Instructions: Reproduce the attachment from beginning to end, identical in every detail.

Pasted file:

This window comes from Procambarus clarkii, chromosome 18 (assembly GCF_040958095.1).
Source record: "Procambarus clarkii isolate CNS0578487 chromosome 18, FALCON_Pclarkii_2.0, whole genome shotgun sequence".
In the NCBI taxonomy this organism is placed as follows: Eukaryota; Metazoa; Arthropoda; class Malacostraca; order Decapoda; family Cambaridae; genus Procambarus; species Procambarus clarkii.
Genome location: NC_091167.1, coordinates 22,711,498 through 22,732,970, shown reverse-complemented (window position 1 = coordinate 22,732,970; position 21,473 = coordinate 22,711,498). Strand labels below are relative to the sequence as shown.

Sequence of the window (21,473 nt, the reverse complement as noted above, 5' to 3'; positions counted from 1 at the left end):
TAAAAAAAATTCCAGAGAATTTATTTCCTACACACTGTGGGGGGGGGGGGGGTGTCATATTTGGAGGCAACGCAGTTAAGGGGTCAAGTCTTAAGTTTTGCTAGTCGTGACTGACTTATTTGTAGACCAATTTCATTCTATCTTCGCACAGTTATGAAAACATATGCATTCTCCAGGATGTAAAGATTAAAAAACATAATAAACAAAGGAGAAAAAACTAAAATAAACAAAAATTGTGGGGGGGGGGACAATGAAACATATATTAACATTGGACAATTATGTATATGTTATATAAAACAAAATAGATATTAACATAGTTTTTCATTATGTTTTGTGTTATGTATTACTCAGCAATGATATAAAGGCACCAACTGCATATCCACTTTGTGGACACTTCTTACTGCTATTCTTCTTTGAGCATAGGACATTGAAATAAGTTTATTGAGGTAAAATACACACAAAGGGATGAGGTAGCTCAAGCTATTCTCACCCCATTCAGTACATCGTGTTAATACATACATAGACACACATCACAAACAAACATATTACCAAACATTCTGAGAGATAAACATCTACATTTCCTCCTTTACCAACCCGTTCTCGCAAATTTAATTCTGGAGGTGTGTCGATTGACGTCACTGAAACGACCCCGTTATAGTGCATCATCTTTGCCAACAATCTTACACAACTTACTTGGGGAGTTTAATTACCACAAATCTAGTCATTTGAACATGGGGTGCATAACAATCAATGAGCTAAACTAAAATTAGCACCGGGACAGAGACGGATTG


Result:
This window comes from Procambarus clarkii, chromosome 18 (assembly GCF_040958095.1).
Source record: "Procambarus clarkii isolate CNS0578487 chromosome 18, FALCON_Pclarkii_2.0, whole genome shotgun sequence".
In the NCBI taxonomy this organism is placed as follows: Eukaryota; Metazoa; Arthropoda; class Malacostraca; order Decapoda; family Cambaridae; genus Procambarus; species Procambarus clarkii.
Genome location: NC_091167.1, coordinates 22,711,498 through 22,732,970, shown reverse-complemented (window position 1 = coordinate 22,732,970; position 21,473 = coordinate 22,711,498). Strand labels below are relative to the sequence as shown.

Sequence of the window (21,473 nt, the reverse complement as noted above, 5' to 3'; positions counted from 1 at the left end):
TAAAAAAAATTCCAGAGAATTTATTTCCTACACACTGTGGGGGGGGGGGGGGTGTCATATTTGGAGGCAACGCAGTTAAGGGGTCAAGTCTTAAGTTTTGCTAGTCGTGACTGACTTATTTGTAGACCAATTTCATTCTATCTTCGCACAGTTATGAAAACATATGCATTCTCCAGGATGTAAAGATTAAAAAACATAATAAACAAAGGAGAAAAAACTAAAATAAACAAAAATTGTGGGGGGGGGGACAATGAAACATATATTAACATTGGACAATTATGTATATGTTATATAAAACAAAATAGATATTAACATAGTTTTTCATTATGTTTTGTGTTATGTATTACTCAGCAATGATATAAAGGCACCAACTGCATATCCACTTTGTGGACACTTCTTACTGCTATTCTTCTTTGAGCATAGGACATTGAAATAAGTTTATTGAGGTAAAATACACACAAAGGGATGAGGTAGCTCAAGCTATTCTCACCCCATTCAGTACATCGTGTTAATACATACATAGACACACATCACAAACAAACATATTACCAAACATTCTGAGAGATAAACATCTACATTTCCTCCTTTACCAACCCGTTCTCGCAAATTTAATTCTGGAGGTGTGTCGATTGACGTCACTGAAACGACCCCGTTATAGTGCATCATCTTTGCCAACAATCTTACACAACTTACTTGGGGAGTTTAATTACCACAAATCTAGTCATTTGAACATGGGGTGCATAACAATCAATGAGCTAAACTAAAATTAGCACCGGGACAGAGACGGATTG